How to improve security??

Discussion in 'other software & services' started by V500, Apr 3, 2009.

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  1. V500

    V500 Registered Member

    Apr 3, 2009

    I really need some help and guidance on an issue of software security. I am using a specialized computer program for trading stocks/shares online and am concerned that this program could be a security risk. I have provided quite a bit of detailed background information on the program and outlined my concerns and objective later in this post.

    If it is possible, I would like to get some real constructive advice on how a solution to this problem could be implemented. Please don't post obvious comments such as "use another program" "ask the developer if he is spying on you" "do a risk analysis and see if you really need to worry about this". I have spent the better part of three weeks brainstorming this issue and trying to find a solution to this problem. But as someone who isn't a programmer or network guru, I am finding it very difficult to make the leap from theory to solution. I really need to get some help with this.


    The program uses the .Net framework and appears to rely heavily on XML. The primary function of the program is to display real-time non-delayed charts of the price of stocks. The program has built-in datafeed connectivity and is designed to be used with all of the major providers of stock market price data. If one has a subscription to a stock market data provider, it is simply a matter of entering one's user name and password into a connection wizard provided by the program. The program can then automatically connect to the data provider via the internet. Once a connection is made, real-time charts of stocks can be displayed. As you can imagine, to do this, the stock-trading program requires both inbound and outbound Internet access so that it can communicate with the datafeed provider and thereby display price data on any particular stock. The data providers are 3rd parties; they are not linked to the company that produces the software.

    The stock-trading program allows the user to add a variety of mathematical studies, known as indicators, to each stock chart. For instance, if one had a chart that showed a stock's price over a period of time, one could add a moving average of the price to the chart. Such indicators help traders identify buy and sell points.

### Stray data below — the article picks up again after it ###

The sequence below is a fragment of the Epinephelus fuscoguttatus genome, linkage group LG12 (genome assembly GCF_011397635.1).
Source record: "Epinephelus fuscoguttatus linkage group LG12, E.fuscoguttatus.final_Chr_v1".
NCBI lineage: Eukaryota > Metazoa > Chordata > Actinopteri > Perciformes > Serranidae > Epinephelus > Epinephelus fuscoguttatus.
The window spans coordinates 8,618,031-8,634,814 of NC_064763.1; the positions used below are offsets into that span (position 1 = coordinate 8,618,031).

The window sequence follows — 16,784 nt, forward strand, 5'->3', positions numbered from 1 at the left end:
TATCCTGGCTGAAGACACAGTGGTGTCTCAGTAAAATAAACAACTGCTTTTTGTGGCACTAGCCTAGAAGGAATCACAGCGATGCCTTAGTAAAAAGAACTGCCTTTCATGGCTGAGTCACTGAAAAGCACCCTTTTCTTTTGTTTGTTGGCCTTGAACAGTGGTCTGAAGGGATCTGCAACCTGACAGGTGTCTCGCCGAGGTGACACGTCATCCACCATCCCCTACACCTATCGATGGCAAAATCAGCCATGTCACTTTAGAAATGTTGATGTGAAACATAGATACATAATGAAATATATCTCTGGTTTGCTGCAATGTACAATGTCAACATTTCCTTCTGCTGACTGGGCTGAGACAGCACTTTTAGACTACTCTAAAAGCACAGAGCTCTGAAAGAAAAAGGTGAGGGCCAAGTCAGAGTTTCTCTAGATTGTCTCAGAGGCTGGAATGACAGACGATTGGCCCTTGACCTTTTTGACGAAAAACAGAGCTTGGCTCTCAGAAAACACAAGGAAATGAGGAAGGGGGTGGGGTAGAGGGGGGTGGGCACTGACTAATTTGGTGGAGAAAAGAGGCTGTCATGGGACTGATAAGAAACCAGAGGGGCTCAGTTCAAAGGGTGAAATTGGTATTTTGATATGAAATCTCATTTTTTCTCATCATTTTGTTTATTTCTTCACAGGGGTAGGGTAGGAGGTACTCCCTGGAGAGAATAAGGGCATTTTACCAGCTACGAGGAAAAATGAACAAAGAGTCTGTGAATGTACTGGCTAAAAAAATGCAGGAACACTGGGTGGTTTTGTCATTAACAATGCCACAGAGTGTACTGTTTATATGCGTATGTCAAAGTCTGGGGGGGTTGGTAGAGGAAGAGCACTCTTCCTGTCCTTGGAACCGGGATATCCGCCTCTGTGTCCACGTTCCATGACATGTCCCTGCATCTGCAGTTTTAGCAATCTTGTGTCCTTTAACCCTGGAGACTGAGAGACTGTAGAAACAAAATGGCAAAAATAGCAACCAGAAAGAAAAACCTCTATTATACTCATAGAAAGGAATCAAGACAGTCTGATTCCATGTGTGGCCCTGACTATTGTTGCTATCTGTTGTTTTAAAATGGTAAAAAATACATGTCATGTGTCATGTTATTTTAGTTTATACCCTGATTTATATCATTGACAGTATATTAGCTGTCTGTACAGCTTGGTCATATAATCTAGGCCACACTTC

The program also allows the user to create custom indicators by means of a wizard. Once a custom indicator is created by the wizard, it is possible to edit it and have quite a range of freedom without the necessity for a great deal of programming knowledge. Both the indicators included in the program--and any customised indicators that are created by the end-user--are written in a "script," which according to the program's help file, is an extension to the C# language. Before any custom indicator can be used, it has to be compiled. The program has a built-in facility for this function. The program's help file states that it uses C# and the .Net framework and runs compiled code rather than interpreted code.


    Many people within the stock trading community are concerned about the potential for trading programs to take advantage of their connections to the internet. Indeed some very astute traders within the professional community have personally told me that this type of snooping activity does occur. I'm sure that it wouldn't take much programming savvy on the part of the developers to instruct the program to send the source code of any custom indicators back to the developers.

    While I do not have the security resources available to professional traders, it would be irresponsible to simply turn a blind eye to this--it makes sense that a company could easily use the collective knowledge of professional traders to gain knowledge to help develop their stock trading software. I do not want to unwittingly enable the developers of the program to use my own indicators within their commercially available software.

    While my interest in the stock market could be described an amateurish hobby as I do not use it to support myself, it is nonetheless my life's work. I do not like the prospect of someone pirating the result of so many years of effort.

    In my efforts to tackle this problem, I have used a firewall (McAfee) to ban all ip addresses except the three that the datafeed uses. When I restrict internet traffic in this way, the program displays an error message that it can't connect to its licence servers, but otherwise seems to function without problems. Also, judging by what I see in WireShark there is no ip traffic except the data to the three datafeed ip addresses.

    As someone who is not too familiar with networks, I am by no means certain that a lack of ip traffic would indicate that the computer is effectively locked down. I would think that there are other means of communicating that would be unaffected by an ip blocking firewall.


    I have come to the conclusion that perhaps the best way to improve security is by using a network of two computers. The first computer would have a copy of the stock-trading program on it and would have complete access the internet, however the program would have none of my custom indicators loaded or saved. The data that is received via the internet in the first computer would be forwarded onto a second computer. The second computer would also have a copy of the program on it but no connection to the internet and would only receive the data forwarded to it by the first computer.

    I had envisioned a two-computer set-up as a means to providing a higher level of security. My reasoning was that a network of two computers--one with an open connection to the internet and a second without a connection to the internet--would offer the advantage of isolating the program along with my custom indicators on the second computer. There must be a way of using the first computer to collect the data from the datafeed and then forward that data by some network mechanism on to the second computer without having the second computer send back any information.